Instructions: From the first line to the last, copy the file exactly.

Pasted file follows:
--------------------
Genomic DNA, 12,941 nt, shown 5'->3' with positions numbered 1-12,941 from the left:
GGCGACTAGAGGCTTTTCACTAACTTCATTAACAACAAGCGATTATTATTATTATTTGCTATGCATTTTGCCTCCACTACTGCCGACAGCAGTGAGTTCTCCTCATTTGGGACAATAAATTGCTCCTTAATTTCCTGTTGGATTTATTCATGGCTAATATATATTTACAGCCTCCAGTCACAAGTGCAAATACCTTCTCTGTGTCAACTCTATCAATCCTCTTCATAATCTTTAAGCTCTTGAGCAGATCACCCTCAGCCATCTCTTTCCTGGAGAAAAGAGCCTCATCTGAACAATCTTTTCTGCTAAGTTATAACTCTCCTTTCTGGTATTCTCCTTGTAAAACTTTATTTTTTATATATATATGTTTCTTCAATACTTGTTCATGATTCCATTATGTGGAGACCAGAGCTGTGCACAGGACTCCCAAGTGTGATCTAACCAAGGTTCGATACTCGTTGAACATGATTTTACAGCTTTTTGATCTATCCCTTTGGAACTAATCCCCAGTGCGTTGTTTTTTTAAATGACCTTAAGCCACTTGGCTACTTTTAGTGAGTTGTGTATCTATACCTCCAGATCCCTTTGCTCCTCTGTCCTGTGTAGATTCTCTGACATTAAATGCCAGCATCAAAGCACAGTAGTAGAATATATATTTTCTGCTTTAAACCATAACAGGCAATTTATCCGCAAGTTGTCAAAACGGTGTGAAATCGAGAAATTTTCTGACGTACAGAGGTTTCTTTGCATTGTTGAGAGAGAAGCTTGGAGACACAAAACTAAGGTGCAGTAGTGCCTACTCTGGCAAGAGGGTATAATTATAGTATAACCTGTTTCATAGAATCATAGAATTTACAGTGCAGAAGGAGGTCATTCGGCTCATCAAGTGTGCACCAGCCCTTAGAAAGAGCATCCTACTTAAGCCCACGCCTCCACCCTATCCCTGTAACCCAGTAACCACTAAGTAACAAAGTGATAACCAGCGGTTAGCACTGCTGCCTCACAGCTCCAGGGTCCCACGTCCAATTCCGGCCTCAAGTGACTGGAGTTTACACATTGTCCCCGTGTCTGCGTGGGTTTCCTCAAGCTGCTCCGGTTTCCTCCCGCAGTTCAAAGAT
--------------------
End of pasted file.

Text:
Genomic DNA, 12,941 nt, shown 5'->3' with positions numbered 1-12,941 from the left:
GGCGACTAGAGGCTTTTCACTAACTTCATTAACAACAAGCGATTATTATTATTATTTGCTATGCATTTTGCCTCCACTACTGCCGACAGCAGTGAGTTCTCCTCATTTGGGACAATAAATTGCTCCTTAATTTCCTGTTGGATTTATTCATGGCTAATATATATTTACAGCCTCCAGTCACAAGTGCAAATACCTTCTCTGTGTCAACTCTATCAATCCTCTTCATAATCTTTAAGCTCTTGAGCAGATCACCCTCAGCCATCTCTTTCCTGGAGAAAAGAGCCTCATCTGAACAATCTTTTCTGCTAAGTTATAACTCTCCTTTCTGGTATTCTCCTTGTAAAACTTTATTTTTTATATATATATGTTTCTTCAATACTTGTTCATGATTCCATTATGTGGAGACCAGAGCTGTGCACAGGACTCCCAAGTGTGATCTAACCAAGGTTCGATACTCGTTGAACATGATTTTACAGCTTTTTGATCTATCCCTTTGGAACTAATCCCCAGTGCGTTGTTTTTTTAAATGACCTTAAGCCACTTGGCTACTTTTAGTGAGTTGTGTATCTATACCTCCAGATCCCTTTGCTCCTCTGTCCTGTGTAGATTCTCTGACATTAAATGCCAGCATCAAAGCACAGTAGTAGAATATATATTTTCTGCTTTAAACCATAACAGGCAATTTATCCGCAAGTTGTCAAAACGGTGTGAAATCGAGAAATTTTCTGACGTACAGAGGTTTCTTTGCATTGTTGAGAGAGAAGCTTGGAGACACAAAACTAAGGTGCAGTAGTGCCTACTCTGGCAAGAGGGTATAATTATAGTATAACCTGTTTCATAGAATCATAGAATTTACAGTGCAGAAGGAGGTCATTCGGCTCATCAAGTGTGCACCAGCCCTTAGAAAGAGCATCCTACTTAAGCCCACGCCTCCACCCTATCCCTGTAACCCAGTAACCACTAAGTAACAAAGTGATAACCAGCGGTTAGCACTGCTGCCTCACAGCTCCAGGGTCCCACGTCCAATTCCGGCCTCAAGTGACTGGAGTTTACACATTGTCCCCGTGTCTGCGTGGGTTTCCTCAAGCTGCTCCGGTTTCCTCCCGCAGTTCAAAGAT